Body Modifications: Quite a bit of trimming and fabricating was required to fit the 39.5” tires on the vehicle with only a 4” lift. In the front, the rear of the wheel opening was cut out and rebuilt to clear the tires at full lock and at full compression. Remarkably this didn’t noticeably intrude into the passenger compartment foot area at all. In the rear, the body was cut out to make room for the tires, in order not to interfere with the rear doors, the rear axle was pushed back 5” (127mm) extending the wheelbase to 114.5” (2908.3mm). Custom fender flares were designed and fabricated in house using AEV’s CNC mill and fiberglass facilities. The six piece flare set provides an additional 5.5” (139mm) of clearance and creates a proportional look with the oversized tires.
AEV Winch Mount: The winch mount is fabricated from ¼” (6mm) steel with 1” thick clevis mounts. The Warn 9500XP winch and mount are hidden under the stock fascia with a modified Mopar steel center overlay which includes the custom light mounts for the IPF 900 lights.
Diagnostics: Due to the remote nature of the expedition and the complex electronic system on the Commander, the ToughBook is tied into the CAN bus system on the vehicle to keep an eye on critical functions of the vehicle, in effect a very high-powered scan tool tied into the vehicle diagnostic system.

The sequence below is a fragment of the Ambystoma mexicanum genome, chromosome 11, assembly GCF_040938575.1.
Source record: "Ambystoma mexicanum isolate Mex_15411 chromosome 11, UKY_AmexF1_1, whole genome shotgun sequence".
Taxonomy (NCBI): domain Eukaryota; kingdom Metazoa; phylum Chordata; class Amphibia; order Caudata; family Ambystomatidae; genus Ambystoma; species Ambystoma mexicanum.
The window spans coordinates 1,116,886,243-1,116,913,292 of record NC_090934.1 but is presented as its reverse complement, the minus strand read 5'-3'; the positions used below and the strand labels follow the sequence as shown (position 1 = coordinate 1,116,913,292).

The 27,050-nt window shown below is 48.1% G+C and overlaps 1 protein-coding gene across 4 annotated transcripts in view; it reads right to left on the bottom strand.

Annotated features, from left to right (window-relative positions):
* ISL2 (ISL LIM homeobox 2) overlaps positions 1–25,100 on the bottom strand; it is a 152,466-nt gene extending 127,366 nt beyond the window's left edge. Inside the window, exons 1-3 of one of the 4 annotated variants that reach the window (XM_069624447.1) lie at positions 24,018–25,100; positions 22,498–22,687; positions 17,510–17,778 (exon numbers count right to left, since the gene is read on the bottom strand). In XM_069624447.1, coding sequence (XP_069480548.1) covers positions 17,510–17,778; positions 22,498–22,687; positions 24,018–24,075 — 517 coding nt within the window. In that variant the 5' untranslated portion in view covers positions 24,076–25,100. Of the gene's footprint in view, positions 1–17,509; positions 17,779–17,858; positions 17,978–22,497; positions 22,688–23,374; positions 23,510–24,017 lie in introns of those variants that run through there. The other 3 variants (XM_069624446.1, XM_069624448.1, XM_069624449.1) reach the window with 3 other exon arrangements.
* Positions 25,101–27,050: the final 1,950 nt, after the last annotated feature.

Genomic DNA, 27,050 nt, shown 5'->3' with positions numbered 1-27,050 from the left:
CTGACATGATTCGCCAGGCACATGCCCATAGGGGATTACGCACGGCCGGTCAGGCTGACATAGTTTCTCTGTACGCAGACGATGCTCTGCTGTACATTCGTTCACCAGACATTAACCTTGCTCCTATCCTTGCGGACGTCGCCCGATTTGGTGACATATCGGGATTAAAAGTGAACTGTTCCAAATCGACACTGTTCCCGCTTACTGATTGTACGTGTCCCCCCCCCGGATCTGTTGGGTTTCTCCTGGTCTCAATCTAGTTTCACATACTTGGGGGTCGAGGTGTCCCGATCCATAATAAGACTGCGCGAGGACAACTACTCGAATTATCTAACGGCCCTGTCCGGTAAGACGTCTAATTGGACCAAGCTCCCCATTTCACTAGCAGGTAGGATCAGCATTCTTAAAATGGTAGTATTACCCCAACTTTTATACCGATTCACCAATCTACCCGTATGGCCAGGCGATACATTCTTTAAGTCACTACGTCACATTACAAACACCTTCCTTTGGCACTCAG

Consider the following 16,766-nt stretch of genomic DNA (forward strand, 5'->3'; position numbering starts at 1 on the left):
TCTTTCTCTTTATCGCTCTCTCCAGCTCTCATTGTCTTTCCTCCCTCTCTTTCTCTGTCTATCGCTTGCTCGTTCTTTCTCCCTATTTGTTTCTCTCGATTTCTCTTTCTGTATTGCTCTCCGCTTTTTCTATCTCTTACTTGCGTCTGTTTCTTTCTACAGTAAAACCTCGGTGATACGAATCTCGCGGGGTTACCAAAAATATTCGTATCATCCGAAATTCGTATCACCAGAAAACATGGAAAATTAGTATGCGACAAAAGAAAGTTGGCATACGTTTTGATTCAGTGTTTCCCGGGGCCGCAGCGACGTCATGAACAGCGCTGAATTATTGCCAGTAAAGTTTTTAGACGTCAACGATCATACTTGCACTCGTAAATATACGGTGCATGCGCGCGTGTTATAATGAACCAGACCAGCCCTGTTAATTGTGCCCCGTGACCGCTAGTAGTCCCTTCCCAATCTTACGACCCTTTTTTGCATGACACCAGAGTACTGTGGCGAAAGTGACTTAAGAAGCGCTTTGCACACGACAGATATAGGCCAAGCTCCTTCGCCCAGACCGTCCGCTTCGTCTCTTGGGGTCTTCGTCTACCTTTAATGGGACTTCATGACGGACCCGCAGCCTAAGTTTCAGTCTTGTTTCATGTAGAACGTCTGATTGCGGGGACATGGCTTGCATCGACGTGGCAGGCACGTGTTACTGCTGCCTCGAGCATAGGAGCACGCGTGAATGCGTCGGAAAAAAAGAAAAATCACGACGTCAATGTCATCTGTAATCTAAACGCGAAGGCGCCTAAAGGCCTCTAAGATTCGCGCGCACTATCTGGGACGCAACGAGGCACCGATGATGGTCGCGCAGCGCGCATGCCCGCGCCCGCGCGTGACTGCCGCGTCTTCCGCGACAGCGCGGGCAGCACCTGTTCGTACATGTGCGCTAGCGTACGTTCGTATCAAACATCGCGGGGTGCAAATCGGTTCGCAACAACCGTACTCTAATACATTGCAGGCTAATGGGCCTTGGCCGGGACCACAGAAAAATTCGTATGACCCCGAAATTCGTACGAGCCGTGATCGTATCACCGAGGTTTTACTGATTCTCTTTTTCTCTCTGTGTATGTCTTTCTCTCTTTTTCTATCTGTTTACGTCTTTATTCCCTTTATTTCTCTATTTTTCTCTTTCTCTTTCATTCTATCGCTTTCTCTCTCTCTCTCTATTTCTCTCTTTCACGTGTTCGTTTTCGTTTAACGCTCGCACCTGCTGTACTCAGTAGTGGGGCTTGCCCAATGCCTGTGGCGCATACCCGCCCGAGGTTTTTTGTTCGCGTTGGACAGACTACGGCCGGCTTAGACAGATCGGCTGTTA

Paint & Vinyl: All the paint was applied by House of Color in Missoula, MT using Standox premium paint. The graphics and logo design was done by Russ Fry of Russ Fry design located in Bozeman, MT.
Inteview With David Harrinton – Founder of American Expedition Vehicles (www.aevconversions.com)
JPF: What inspired the Iceland Expedition?
AEV: I have some friends that produce extreme sport videos, pretty much most of the whitewater kayaking and free skiing you see on TV. They mentioned how there were so many epic waterfalls and rapids in Iceland, but they just couldn’t access it without some serious 4WDs. For me it was a great fit, we could do a really great 4wd and kayaking trip and in return it would be a great marketing exercise with the opportunity to take some very dramatic photos and video segments.